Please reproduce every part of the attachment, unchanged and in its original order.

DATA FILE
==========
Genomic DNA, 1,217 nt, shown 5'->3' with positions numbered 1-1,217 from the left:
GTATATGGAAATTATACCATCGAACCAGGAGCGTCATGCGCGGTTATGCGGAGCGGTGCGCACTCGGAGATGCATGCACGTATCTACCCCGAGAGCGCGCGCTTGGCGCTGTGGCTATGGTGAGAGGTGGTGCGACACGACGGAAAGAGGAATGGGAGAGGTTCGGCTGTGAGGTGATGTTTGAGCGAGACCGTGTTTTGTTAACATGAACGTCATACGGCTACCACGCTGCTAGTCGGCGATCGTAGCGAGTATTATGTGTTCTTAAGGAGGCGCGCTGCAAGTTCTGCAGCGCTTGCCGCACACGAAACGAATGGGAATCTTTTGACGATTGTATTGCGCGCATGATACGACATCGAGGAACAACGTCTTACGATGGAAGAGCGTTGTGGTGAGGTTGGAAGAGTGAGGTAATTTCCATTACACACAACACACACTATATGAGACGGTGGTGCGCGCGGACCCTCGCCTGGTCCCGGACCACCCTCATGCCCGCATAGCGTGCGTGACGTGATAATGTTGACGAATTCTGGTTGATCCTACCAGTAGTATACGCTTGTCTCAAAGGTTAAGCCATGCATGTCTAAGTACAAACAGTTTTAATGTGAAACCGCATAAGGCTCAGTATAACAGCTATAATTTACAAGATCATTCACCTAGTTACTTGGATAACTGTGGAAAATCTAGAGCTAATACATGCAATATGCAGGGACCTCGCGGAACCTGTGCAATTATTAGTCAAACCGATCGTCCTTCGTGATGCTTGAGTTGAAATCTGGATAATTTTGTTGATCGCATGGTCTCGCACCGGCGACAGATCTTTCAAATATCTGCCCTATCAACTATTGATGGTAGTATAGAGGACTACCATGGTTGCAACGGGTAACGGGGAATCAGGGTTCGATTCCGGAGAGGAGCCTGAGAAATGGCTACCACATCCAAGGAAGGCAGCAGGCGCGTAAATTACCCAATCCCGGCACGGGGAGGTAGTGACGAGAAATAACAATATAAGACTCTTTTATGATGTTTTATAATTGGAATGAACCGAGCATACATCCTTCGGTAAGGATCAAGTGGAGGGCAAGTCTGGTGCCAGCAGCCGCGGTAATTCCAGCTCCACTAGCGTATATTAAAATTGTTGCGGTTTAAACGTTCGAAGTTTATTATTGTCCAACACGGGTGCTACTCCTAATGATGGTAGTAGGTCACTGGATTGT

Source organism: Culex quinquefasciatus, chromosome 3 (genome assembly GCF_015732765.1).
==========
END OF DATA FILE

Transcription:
Genomic DNA, 1,217 nt, shown 5'->3' with positions numbered 1-1,217 from the left:
GTATATGGAAATTATACCATCGAACCAGGAGCGTCATGCGCGGTTATGCGGAGCGGTGCGCACTCGGAGATGCATGCACGTATCTACCCCGAGAGCGCGCGCTTGGCGCTGTGGCTATGGTGAGAGGTGGTGCGACACGACGGAAAGAGGAATGGGAGAGGTTCGGCTGTGAGGTGATGTTTGAGCGAGACCGTGTTTTGTTAACATGAACGTCATACGGCTACCACGCTGCTAGTCGGCGATCGTAGCGAGTATTATGTGTTCTTAAGGAGGCGCGCTGCAAGTTCTGCAGCGCTTGCCGCACACGAAACGAATGGGAATCTTTTGACGATTGTATTGCGCGCATGATACGACATCGAGGAACAACGTCTTACGATGGAAGAGCGTTGTGGTGAGGTTGGAAGAGTGAGGTAATTTCCATTACACACAACACACACTATATGAGACGGTGGTGCGCGCGGACCCTCGCCTGGTCCCGGACCACCCTCATGCCCGCATAGCGTGCGTGACGTGATAATGTTGACGAATTCTGGTTGATCCTACCAGTAGTATACGCTTGTCTCAAAGGTTAAGCCATGCATGTCTAAGTACAAACAGTTTTAATGTGAAACCGCATAAGGCTCAGTATAACAGCTATAATTTACAAGATCATTCACCTAGTTACTTGGATAACTGTGGAAAATCTAGAGCTAATACATGCAATATGCAGGGACCTCGCGGAACCTGTGCAATTATTAGTCAAACCGATCGTCCTTCGTGATGCTTGAGTTGAAATCTGGATAATTTTGTTGATCGCATGGTCTCGCACCGGCGACAGATCTTTCAAATATCTGCCCTATCAACTATTGATGGTAGTATAGAGGACTACCATGGTTGCAACGGGTAACGGGGAATCAGGGTTCGATTCCGGAGAGGAGCCTGAGAAATGGCTACCACATCCAAGGAAGGCAGCAGGCGCGTAAATTACCCAATCCCGGCACGGGGAGGTAGTGACGAGAAATAACAATATAAGACTCTTTTATGATGTTTTATAATTGGAATGAACCGAGCATACATCCTTCGGTAAGGATCAAGTGGAGGGCAAGTCTGGTGCCAGCAGCCGCGGTAATTCCAGCTCCACTAGCGTATATTAAAATTGTTGCGGTTTAAACGTTCGAAGTTTATTATTGTCCAACACGGGTGCTACTCCTAATGATGGTAGTAGGTCACTGGATTGT

Source organism: Culex quinquefasciatus, chromosome 3 (genome assembly GCF_015732765.1).